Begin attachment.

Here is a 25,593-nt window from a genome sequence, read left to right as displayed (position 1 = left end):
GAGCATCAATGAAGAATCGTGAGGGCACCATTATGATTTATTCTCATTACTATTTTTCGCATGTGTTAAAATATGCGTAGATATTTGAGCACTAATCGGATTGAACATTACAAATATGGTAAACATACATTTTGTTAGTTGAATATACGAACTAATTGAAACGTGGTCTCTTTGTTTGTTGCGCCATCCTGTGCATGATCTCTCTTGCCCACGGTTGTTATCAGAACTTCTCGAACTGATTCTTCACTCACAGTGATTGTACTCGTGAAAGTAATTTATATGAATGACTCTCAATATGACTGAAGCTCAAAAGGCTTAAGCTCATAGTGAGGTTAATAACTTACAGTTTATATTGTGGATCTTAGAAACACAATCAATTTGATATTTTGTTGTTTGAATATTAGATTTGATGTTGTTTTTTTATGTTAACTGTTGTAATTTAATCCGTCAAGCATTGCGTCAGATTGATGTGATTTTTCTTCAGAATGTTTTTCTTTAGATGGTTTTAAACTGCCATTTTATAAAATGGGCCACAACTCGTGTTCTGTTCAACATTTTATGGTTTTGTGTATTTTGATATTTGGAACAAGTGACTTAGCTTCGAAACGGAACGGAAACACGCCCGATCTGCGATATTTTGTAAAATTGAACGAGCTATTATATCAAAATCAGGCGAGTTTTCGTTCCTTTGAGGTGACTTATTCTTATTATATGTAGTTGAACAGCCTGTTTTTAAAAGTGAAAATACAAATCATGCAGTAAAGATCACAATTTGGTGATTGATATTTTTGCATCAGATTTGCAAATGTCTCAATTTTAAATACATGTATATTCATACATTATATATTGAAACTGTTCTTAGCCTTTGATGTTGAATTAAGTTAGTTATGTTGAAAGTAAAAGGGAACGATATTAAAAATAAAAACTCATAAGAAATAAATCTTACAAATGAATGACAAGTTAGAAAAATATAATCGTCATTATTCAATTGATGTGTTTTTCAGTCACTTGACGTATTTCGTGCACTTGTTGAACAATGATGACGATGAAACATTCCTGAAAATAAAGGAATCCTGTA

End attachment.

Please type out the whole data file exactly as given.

Here is a 25,593-nt window from a genome sequence, read left to right as displayed (position 1 = left end):
GAGCATCAATGAAGAATCGTGAGGGCACCATTATGATTTATTCTCATTACTATTTTTCGCATGTGTTAAAATATGCGTAGATATTTGAGCACTAATCGGATTGAACATTACAAATATGGTAAACATACATTTTGTTAGTTGAATATACGAACTAATTGAAACGTGGTCTCTTTGTTTGTTGCGCCATCCTGTGCATGATCTCTCTTGCCCACGGTTGTTATCAGAACTTCTCGAACTGATTCTTCACTCACAGTGATTGTACTCGTGAAAGTAATTTATATGAATGACTCTCAATATGACTGAAGCTCAAAAGGCTTAAGCTCATAGTGAGGTTAATAACTTACAGTTTATATTGTGGATCTTAGAAACACAATCAATTTGATATTTTGTTGTTTGAATATTAGATTTGATGTTGTTTTTTTATGTTAACTGTTGTAATTTAATCCGTCAAGCATTGCGTCAGATTGATGTGATTTTTCTTCAGAATGTTTTTCTTTAGATGGTTTTAAACTGCCATTTTATAAAATGGGCCACAACTCGTGTTCTGTTCAACATTTTATGGTTTTGTGTATTTTGATATTTGGAACAAGTGACTTAGCTTCGAAACGGAACGGAAACACGCCCGATCTGCGATATTTTGTAAAATTGAACGAGCTATTATATCAAAATCAGGCGAGTTTTCGTTCCTTTGAGGTGACTTATTCTTATTATATGTAGTTGAACAGCCTGTTTTTAAAAGTGAAAATACAAATCATGCAGTAAAGATCACAATTTGGTGATTGATATTTTTGCATCAGATTTGCAAATGTCTCAATTTTAAATACATGTATATTCATACATTATATATTGAAACTGTTCTTAGCCTTTGATGTTGAATTAAGTTAGTTATGTTGAAAGTAAAAGGGAACGATATTAAAAATAAAAACTCATAAGAAATAAATCTTACAAATGAATGACAAGTTAGAAAAATATAATCGTCATTATTCAATTGATGTGTTTTTCAGTCACTTGACGTATTTCGTGCACTTGTTGAACAATGATGACGATGAAACATTCCTGAAAATAAAGGAATCCTGTA